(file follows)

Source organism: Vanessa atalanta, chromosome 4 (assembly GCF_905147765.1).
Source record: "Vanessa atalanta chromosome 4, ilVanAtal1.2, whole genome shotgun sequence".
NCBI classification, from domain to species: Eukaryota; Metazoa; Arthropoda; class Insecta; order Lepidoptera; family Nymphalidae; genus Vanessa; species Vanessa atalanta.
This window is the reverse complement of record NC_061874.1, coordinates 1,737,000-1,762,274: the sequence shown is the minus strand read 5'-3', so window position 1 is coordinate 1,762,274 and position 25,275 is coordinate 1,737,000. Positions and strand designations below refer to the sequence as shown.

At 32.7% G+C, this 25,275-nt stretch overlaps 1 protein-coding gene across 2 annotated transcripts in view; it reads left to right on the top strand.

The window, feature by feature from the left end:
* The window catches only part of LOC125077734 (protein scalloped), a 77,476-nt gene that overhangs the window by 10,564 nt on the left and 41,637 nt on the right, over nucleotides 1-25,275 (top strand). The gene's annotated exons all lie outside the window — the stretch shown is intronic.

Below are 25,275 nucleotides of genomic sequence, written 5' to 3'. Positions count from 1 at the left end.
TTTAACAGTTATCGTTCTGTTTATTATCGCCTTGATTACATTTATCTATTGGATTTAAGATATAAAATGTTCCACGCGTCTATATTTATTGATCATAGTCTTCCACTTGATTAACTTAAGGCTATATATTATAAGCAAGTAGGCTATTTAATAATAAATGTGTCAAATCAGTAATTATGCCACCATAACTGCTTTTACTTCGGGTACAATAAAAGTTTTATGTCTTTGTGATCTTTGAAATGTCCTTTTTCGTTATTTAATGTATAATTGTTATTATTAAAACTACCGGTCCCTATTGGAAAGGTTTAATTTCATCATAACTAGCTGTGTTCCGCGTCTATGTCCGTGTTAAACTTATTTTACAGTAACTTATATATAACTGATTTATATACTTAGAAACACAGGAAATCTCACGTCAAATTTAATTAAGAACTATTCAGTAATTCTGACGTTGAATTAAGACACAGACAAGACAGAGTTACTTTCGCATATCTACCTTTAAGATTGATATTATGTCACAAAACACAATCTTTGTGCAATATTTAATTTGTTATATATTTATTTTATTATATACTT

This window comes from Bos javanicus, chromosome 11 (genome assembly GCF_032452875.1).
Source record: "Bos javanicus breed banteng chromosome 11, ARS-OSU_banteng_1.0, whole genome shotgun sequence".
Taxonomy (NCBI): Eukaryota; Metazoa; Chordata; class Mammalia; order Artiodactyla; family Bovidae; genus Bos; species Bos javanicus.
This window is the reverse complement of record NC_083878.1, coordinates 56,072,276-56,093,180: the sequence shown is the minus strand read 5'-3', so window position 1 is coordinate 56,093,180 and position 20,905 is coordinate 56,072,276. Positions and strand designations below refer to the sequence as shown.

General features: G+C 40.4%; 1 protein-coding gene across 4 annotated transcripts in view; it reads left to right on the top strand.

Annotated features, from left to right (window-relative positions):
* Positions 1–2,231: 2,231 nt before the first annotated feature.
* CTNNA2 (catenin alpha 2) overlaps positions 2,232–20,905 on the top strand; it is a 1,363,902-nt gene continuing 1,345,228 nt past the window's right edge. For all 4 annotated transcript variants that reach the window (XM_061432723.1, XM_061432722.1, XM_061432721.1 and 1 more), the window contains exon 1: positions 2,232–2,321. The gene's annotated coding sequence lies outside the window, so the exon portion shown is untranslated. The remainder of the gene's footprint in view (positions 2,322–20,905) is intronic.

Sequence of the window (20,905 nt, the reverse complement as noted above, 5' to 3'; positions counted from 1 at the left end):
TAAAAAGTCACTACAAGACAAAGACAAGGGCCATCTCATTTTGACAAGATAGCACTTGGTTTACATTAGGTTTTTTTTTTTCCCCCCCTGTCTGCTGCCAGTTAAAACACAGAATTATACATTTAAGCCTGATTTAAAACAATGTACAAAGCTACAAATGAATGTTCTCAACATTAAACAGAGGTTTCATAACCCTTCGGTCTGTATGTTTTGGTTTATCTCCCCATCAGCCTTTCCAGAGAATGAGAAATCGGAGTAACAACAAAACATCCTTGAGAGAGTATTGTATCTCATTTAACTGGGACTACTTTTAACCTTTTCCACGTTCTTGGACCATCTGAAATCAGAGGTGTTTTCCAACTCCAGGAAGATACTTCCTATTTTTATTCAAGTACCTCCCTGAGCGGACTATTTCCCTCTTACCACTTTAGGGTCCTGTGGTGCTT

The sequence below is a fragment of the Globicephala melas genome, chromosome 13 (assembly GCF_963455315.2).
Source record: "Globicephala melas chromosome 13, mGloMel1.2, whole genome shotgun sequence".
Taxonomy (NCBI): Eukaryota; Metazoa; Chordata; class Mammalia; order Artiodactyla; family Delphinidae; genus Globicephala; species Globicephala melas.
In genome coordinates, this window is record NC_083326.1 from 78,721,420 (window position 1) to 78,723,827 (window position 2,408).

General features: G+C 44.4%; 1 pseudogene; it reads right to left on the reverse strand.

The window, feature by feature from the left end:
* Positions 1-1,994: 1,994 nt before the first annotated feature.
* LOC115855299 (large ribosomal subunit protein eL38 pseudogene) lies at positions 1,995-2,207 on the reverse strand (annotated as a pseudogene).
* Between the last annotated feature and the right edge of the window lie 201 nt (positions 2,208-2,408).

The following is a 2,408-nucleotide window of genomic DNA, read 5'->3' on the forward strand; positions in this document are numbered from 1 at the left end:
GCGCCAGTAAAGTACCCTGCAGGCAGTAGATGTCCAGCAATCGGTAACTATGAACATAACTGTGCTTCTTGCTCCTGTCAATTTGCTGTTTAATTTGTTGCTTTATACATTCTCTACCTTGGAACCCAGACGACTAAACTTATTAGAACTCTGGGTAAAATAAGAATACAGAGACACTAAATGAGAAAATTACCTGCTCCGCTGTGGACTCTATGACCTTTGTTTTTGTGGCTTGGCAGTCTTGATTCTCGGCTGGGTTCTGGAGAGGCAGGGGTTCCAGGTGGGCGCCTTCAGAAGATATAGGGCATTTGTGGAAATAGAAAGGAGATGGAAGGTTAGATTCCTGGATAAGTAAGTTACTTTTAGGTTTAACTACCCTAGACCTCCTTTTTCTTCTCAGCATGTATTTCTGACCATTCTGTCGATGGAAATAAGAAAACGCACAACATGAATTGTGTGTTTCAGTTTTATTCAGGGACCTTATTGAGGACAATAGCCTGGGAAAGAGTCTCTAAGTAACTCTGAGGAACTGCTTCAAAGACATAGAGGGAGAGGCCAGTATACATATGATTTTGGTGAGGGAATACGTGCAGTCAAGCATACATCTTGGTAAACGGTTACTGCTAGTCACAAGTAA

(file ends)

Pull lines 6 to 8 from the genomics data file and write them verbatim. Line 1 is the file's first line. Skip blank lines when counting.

The window, feature by feature from the left end:
* The window catches only part of LOC125077734 (protein scalloped), a 77,476-nt gene that overhangs the window by 10,564 nt on the left and 41,637 nt on the right, over nucleotides 1-25,275 (top strand). The gene's annotated exons all lie outside the window — the stretch shown is intronic.

Below are 25,275 nucleotides of genomic sequence, written 5' to 3'. Positions count from 1 at the left end.